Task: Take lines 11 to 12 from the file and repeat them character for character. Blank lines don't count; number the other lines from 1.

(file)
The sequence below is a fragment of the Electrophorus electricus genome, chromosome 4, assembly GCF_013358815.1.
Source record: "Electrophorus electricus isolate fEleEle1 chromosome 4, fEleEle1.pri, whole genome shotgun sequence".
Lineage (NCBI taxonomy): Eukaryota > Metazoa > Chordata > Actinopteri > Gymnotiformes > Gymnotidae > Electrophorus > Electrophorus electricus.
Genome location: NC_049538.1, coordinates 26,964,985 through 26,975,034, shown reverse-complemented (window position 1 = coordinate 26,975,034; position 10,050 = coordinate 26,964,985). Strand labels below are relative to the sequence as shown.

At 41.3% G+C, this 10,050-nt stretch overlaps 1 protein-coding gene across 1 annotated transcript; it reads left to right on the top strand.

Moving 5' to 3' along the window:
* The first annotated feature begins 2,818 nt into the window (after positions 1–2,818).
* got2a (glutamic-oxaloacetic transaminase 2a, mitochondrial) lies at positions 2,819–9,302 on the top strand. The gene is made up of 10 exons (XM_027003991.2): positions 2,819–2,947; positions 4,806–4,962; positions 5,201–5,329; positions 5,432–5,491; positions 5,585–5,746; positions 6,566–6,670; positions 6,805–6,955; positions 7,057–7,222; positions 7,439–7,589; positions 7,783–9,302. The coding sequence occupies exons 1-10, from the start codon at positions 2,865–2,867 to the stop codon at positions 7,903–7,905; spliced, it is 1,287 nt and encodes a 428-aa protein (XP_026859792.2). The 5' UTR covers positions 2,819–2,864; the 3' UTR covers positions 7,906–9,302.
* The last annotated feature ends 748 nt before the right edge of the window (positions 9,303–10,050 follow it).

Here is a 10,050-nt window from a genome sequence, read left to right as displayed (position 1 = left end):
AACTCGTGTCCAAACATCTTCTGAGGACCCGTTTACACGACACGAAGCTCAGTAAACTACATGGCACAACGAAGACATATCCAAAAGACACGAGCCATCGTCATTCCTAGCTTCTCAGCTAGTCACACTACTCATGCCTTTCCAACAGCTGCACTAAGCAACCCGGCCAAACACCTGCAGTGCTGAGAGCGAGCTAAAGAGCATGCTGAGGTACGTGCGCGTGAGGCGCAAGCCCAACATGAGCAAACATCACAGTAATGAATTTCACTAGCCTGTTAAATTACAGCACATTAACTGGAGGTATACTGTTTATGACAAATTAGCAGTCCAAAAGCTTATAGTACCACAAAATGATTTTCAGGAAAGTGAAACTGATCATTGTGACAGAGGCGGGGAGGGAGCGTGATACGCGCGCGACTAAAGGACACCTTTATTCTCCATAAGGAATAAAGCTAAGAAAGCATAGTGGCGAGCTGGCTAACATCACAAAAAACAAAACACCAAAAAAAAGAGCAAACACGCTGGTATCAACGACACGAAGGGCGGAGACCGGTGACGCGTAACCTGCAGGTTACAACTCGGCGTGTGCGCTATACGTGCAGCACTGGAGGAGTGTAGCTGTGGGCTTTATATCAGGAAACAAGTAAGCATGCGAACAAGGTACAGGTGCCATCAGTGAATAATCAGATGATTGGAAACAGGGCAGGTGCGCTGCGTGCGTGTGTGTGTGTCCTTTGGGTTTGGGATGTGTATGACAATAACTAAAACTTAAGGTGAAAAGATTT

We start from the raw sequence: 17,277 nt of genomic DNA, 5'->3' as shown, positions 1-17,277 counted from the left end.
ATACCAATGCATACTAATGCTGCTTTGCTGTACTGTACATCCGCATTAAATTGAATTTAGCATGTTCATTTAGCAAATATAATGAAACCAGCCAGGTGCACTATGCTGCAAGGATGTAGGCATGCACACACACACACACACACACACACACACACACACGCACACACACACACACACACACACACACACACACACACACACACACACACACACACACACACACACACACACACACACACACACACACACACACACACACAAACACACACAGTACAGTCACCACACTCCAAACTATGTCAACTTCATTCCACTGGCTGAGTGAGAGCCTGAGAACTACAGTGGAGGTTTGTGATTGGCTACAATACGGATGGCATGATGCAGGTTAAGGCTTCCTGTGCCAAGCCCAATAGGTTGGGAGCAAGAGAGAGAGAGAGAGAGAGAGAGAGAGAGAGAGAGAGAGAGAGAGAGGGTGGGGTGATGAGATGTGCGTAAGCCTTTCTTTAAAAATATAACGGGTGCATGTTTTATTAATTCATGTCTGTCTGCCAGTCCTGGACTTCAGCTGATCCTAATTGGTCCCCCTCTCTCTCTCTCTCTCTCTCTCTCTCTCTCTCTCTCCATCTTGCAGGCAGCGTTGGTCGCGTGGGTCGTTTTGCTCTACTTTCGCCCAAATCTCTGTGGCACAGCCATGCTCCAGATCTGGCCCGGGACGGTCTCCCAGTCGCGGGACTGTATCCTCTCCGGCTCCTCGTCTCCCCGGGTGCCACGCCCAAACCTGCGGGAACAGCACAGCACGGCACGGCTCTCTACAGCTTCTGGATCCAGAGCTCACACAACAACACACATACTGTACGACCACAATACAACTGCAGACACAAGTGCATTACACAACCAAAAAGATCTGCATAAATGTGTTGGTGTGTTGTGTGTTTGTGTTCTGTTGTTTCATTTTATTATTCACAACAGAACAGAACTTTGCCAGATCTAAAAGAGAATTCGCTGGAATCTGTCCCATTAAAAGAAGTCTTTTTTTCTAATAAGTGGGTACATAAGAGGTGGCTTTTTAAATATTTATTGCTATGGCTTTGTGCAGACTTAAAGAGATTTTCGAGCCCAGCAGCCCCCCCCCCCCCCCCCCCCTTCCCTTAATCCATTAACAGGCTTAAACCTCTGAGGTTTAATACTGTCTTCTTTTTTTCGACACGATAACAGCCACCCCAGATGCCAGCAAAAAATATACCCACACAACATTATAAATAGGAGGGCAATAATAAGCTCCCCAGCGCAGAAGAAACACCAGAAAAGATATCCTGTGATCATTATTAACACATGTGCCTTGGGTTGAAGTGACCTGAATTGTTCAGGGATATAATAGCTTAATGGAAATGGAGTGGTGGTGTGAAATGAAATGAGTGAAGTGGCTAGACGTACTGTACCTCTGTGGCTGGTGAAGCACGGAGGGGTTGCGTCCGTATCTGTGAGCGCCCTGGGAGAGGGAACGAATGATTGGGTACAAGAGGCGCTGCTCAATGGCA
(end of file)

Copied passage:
AACTCGTGTCCAAACATCTTCTGAGGACCCGTTTACACGACACGAAGCTCAGTAAACTACATGGCACAACGAAGACATATCCAAAAGACACGAGCCATCGTCATTCCTAGCTTCTCAGCTAGTCACACTACTCATGCCTTTCCAACAGCTGCACTAAGCAACCCGGCCAAACACCTGCAGTGCTGAGAGCGAGCTAAAGAGCATGCTGAGGTACGTGCGCGTGAGGCGCAAGCCCAACATGAGCAAACATCACAGTAATGAATTTCACTAGCCTGTTAAATTACAGCACATTAACTGGAGGTATACTGTTTATGACAAATTAGCAGTCCAAAAGCTTATAGTACCACAAAATGATTTTCAGGAAAGTGAAACTGATCATTGTGACAGAGGCGGGGAGGGAGCGTGATACGCGCGCGACTAAAGGACACCTTTATTCTCCATAAGGAATAAAGCTAAGAAAGCATAGTGGCGAGCTGGCTAACATCACAAAAAACAAAACACCAAAAAAAAGAGCAAACACGCTGGTATCAACGACACGAAGGGCGGAGACCGGTGACGCGTAACCTGCAGGTTACAACTCGGCGTGTGCGCTATACGTGCAGCACTGGAGGAGTGTAGCTGTGGGCTTTATATCAGGAAACAAGTAAGCATGCGAACAAGGTACAGGTGCCATCAGTGAATAATCAGATGATTGGAAACAGGGCAGGTGCGCTGCGTGCGTGTGTGTGTGTCCTTTGGGTTTGGGATGTGTATGACAATAACTAAAACTTAAGGTGAAAAGATTT

We start from the raw sequence: 17,277 nt of genomic DNA, 5'->3' as shown, positions 1-17,277 counted from the left end.